11

I use a tilde below a letter as a symbol for a vector. Redefining the \vec-command delivers a good output, but subscripts are a pain. I'm using the following code:

\documentclass[10pt,a4paper]{article}
\usepackage{amsmath}
\begin{document}
\renewcommand{\vec}[1]{{\underset{\sim}{#1}}}
$\vec v = \vec{e}_x + 2 \vec{e}_y + 3\vec{e}_z $
\end{document}

This produces the following output:

bad output

The space between the symbol and the tilde is too big and the subscript for the unit vectors is too low.

I'd like this better:

good output

I already tried multiple variations, e.g. {\vec{e}}_x, but the problem persists.

Any ideas?

10

You maybe want to use accents:

\documentclass{article}
\usepackage{amsmath}
\usepackage{accents}

\newcommand{\ut}[1]{\underaccent{\tilde}{#1}}
\renewcommand{\vec}[1]{\ut{#1}}

\begin{document}

$\vec v = \vec{e}_x + 2 \vec{e}_y + 3\vec{e}_z $

\end{document}

enter image description here

  • 2
    @jaytar On the other hand, there are better ways for denoting vectors, for instance with \mathbf or \bm. – egreg Aug 29 '17 at 9:59
  • I guess that depends on personal preference. I also like bold font for vectors, but I have to use the tilde notation. This is especially helpful for tensors of different dimensions, so a one-dimensional tensor is a tilde, a two-dimensional tensor has two tildes etc. This doesn't work for bold as vector notation. – jaytar Aug 29 '17 at 10:02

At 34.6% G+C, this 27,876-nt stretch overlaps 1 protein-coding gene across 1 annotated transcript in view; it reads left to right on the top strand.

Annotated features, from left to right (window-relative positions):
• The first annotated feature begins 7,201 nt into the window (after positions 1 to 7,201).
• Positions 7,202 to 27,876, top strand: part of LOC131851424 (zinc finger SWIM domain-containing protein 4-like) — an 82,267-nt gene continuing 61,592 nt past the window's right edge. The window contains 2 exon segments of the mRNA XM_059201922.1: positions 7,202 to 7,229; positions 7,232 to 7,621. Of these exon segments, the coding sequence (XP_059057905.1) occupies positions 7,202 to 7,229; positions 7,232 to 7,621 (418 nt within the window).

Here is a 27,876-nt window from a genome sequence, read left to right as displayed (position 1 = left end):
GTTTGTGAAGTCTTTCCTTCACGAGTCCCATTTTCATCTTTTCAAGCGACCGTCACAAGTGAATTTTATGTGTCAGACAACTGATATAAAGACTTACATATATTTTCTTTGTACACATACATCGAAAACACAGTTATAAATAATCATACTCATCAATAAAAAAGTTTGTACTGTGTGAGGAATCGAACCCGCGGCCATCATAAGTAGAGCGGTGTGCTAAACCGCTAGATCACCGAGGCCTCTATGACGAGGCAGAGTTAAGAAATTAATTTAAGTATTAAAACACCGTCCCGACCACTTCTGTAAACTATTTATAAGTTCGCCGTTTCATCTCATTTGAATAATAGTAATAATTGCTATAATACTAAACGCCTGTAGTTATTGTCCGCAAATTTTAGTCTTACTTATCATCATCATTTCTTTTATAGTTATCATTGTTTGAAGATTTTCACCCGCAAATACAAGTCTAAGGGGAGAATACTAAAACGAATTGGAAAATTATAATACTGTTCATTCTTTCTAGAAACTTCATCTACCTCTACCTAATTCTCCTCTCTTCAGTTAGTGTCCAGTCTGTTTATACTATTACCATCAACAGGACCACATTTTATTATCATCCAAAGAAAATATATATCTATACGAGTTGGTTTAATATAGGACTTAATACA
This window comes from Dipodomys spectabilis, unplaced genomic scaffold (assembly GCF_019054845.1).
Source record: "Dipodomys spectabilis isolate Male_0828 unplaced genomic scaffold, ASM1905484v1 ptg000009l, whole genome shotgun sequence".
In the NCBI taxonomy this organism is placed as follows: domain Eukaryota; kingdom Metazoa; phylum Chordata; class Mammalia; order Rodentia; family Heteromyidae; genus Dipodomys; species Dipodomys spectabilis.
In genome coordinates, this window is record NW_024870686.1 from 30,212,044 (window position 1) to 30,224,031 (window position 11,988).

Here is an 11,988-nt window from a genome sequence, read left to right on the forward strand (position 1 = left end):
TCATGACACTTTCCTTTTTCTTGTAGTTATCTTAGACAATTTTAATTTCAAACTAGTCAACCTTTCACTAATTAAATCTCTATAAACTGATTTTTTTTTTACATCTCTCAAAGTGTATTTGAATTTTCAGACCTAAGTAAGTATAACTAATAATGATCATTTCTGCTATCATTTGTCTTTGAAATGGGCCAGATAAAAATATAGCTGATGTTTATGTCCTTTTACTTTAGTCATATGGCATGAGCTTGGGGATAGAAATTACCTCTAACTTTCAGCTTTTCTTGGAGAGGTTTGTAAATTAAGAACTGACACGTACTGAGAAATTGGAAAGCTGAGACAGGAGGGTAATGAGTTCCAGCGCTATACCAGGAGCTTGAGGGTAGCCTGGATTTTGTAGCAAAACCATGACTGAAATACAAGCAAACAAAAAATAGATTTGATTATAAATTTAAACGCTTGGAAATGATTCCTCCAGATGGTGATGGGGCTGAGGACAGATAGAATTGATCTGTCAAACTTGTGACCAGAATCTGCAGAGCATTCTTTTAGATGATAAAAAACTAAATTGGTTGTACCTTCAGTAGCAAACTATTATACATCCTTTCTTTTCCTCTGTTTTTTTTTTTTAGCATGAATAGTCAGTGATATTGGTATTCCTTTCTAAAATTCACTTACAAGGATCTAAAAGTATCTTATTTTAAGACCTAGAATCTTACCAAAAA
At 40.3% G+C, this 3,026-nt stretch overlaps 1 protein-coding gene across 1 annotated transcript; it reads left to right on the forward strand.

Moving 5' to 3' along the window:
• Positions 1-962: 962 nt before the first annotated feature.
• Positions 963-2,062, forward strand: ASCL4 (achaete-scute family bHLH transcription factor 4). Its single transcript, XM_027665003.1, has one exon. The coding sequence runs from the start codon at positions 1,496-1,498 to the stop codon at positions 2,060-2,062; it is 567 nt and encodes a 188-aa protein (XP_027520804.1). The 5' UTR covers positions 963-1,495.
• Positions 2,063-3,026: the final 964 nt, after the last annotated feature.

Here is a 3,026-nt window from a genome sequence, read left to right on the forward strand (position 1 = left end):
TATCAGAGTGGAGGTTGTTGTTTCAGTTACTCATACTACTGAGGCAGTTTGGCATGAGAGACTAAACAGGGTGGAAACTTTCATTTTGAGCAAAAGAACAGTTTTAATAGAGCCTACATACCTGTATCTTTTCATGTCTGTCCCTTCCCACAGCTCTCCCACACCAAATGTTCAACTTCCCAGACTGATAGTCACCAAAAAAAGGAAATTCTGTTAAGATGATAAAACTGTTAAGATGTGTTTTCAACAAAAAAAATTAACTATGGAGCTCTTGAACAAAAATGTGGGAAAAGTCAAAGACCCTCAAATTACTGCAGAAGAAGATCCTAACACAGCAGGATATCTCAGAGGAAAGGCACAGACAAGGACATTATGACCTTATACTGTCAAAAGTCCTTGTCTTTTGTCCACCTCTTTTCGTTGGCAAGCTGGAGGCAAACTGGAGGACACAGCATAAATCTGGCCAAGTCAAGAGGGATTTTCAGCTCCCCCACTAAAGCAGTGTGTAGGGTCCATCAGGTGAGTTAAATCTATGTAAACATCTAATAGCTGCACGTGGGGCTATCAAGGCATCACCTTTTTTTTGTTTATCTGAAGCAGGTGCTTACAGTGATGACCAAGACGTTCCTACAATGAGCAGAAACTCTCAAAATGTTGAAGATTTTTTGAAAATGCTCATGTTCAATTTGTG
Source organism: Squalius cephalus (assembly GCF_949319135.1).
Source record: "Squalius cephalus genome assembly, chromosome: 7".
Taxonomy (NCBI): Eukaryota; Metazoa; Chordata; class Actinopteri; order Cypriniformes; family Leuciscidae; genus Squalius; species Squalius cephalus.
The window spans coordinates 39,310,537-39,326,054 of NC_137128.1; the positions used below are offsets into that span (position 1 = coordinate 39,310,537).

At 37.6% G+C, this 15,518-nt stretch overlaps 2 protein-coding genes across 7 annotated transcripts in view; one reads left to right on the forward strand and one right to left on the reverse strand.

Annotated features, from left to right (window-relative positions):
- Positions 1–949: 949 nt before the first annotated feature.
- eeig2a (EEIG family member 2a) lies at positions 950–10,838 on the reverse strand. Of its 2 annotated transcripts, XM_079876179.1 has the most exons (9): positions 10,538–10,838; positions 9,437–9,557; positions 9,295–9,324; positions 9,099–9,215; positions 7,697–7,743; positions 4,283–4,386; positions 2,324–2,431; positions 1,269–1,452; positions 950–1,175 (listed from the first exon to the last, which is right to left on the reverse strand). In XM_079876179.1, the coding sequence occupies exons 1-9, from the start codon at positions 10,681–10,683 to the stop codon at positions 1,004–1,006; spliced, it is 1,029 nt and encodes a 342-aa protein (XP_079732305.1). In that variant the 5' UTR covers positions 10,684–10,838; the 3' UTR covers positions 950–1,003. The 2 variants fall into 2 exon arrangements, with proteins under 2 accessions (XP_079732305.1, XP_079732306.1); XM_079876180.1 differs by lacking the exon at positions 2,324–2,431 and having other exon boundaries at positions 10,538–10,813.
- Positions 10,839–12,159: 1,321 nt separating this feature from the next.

7

A stackengine solution. The underset gap can be adjusted with the 1st argument to \stackengine.

\documentclass[10pt,a4paper]{article}
\usepackage{amsmath,stackengine}
\renewcommand{\vec}[1]{%
  \smash{\ensurestackMath{\stackengine{1pt}{#1}{\scriptscriptstyle\sim}{U}{c}{F}{F}{S}}}
  \vphantom{#1}
}
\begin{document}
$\vec v = \vec{e}_x + 2 \vec{e}_y + 3\vec{e}_z $
\end{document}

enter image description here

4

Try the same using undertilde package.

The code is as follows. It works for me perfectly.

\documentclass[10pt,a4paper]{article}
\usepackage{amsmath}
\usepackage{undertilde}
\begin{document}
$\utilde{v} = \utilde{e}_{x} + 2 \utilde{e}_{y} + 3\utilde{e}_{z}$ 
\end{document}

enter image description here

  • 3
    Perfectly may be a bit of a stretch, considering the tilde collides with the subset x. – Joey Aug 29 '17 at 13:33

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